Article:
On this page, we're detailing the primary differences between all-remote and other forms of remote working.
Hybrid-remote (which can be referred to as part-remote), is different than all-remote. In an all-remote company, there is no single headquarters, and each team member is free to live and work in any place they choose. Everyone, including executives, is remote, as there are no offices to come to.
Hybrid-remote is currently more common than all-remote, as it is easier for large, established companies to implement. In a hybrid-remote scenario, there is one or more offices where a subset of the company commutes to each day — working physically in the same space — paired with a subset of the company that works remotely.
These institutions are primarily colocated, but allow remote work.
In the GitLab Unfiltered video above, GitLab co-founder and CEO Sid Sijbrandij chats with Maren Kate, founder at AVRA Talent Partners.
In discussing the decision to go all-remote at GitLab, Sid shares the following.
For us, it was really important that people didn't have to come to the office to get information necessary for career opportunities.
From very early on, we started writing things down. During Y Combinator, they told us "Look, remote work is for engineering, but not finance, marketing, or sales."
So, we got an office. People got hired, they came there, but after a few days they stopped showing up.
[Coming to the office] wasn't needed. They weren't getting any extra information. They were on Slack, on Zoom, in Google Docs, in GitLab pages, in GitLab Issues, in GitLab merge requests — they didn't need to be there.
It's not that people like their commute; it's just that people don't want to miss out. If you make sure that people don't miss out, you can be remote, too. It takes a lot of effort and focus to make sure all conversations are captured appropriately and that everything is documented. - GitLab co-founder and CEO Sid Sijbrandij
Some hybrid-remote arrangements do involve regular commutes to the office, though not daily commutes. For example, a remote employee in a hybrid-remote organization may travel to an office one week each month for regularly scheduled in-person interactions, while working from a location of their choosing the rest of the month.
While this scenario may still be preferred over one where remote employees are not invited to visit in-person offices, it isn't quite as flexible as all-remote. There's still a commute involved, which can take the majority of a day in both directions for commutes involving flights.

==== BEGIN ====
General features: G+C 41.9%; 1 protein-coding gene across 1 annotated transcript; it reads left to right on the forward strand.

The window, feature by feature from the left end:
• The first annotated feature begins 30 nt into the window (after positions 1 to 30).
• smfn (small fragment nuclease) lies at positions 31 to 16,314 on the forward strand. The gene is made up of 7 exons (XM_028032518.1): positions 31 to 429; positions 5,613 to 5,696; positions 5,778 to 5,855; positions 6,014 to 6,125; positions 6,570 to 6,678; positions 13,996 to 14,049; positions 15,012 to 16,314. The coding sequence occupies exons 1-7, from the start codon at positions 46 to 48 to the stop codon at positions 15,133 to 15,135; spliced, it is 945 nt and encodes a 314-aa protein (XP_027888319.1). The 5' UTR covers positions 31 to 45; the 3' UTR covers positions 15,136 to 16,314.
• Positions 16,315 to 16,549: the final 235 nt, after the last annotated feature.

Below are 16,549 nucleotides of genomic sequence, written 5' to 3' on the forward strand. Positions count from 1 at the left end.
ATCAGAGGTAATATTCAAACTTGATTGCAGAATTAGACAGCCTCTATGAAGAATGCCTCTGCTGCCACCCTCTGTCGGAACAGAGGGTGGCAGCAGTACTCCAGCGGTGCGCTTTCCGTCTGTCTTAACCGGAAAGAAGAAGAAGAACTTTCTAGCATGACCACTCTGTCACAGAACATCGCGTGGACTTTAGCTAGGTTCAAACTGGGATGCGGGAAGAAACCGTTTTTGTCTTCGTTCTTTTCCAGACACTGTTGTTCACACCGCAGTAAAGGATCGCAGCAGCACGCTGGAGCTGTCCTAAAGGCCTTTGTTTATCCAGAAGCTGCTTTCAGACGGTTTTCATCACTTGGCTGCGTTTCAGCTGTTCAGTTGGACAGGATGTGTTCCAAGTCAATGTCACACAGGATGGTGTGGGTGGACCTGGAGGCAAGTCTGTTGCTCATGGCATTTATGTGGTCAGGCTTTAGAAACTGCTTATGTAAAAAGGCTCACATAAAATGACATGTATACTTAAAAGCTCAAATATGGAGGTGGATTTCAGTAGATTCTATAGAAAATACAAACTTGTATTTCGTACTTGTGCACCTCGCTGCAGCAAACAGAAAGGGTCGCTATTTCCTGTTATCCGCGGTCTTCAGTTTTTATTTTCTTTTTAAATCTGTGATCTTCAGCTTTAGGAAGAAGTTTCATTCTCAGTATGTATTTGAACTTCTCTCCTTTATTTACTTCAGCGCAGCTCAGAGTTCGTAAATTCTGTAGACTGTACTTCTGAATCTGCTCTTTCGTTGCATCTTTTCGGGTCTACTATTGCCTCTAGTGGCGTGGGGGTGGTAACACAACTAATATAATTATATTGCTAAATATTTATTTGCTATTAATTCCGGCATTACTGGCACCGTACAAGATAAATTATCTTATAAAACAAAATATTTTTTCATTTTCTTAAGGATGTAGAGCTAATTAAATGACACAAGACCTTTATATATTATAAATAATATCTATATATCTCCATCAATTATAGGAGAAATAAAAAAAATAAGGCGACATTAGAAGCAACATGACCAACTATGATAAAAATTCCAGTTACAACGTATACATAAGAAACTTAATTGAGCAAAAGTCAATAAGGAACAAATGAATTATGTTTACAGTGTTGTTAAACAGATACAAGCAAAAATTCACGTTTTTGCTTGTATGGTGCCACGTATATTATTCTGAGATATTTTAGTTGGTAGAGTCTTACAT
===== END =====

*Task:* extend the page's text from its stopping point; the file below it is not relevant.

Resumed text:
Hybrid-remote arrangements such as the above offer unique advantages. For hybrid-remote employees who can count on a regular trip to a destination funded by their employer, they're able to plan micro-trips around their business travel.
For hybrid-remote employees with a taste for exploration and a flexibile schedule, these built-in business trips can serve as jumping-off points for exploring new locales that they may not have the means to explore in an all-remote company.
For employers who are committed to a colocated model, but wish to expand their recruiting pipeline beyond the city where they are headquartered, allowing remote employees to join their ranks can be beneficial. Employers may be able to find exceptional team members in a more diverse array of locales, pay them local rates, and sidestep ongoing talent wars in major metropolitan areas.
In doing so, employers would effectively enact a hybrid-remote model, which requires additional considerations to prevent remote employees from being significantly disadvantaged — a point we'll cover in detail below.
In the GitLab Unfiltered video above, GitLab co-founder and CEO Sid Sijbrandij chats with InVision Chief People Officer Mark Frein on the future of all-remote. In the conversation, the two discuss the differences between all-remote and hybrid-remote.
All things being equal, employees longing for additional freedom, autonomy, and workplace flexibility will likely view a hybrid-remote arrangement as superior to a colocated arrangement — one which requires a commute and an in-person presence on a daily basis.
Said another way, "some remote" is often viewed as superior to "no remote." Though far from ideal, it can be rationalized that fewer career opportunities, added judgement, and difficulties in bonding are prices worth paying to live and work where one wants.
There are considerations when accepting a role in a hybrid-remote company, and it's important to be mindful of these potential downsides.
In a remote-first organization, the default is remote. While there may be a company headquarters, or even an array of satellite offices, everything from how meetings are handled to onboarding new hires is structured through a remote lens.
Said another way, there is a culture of assuming that remote is the norm, not the exception, and processes are established to reinforce that.
If you're considering working for a remote-first company, consider asking the following.
It is possible to find remote-first companies with a healthy, understanding culture that works to support both colocated and remote colleagues. Prospective employees should do their own due diligence to make sure the requisite values are established and lived out.
Return to the main all-remote page.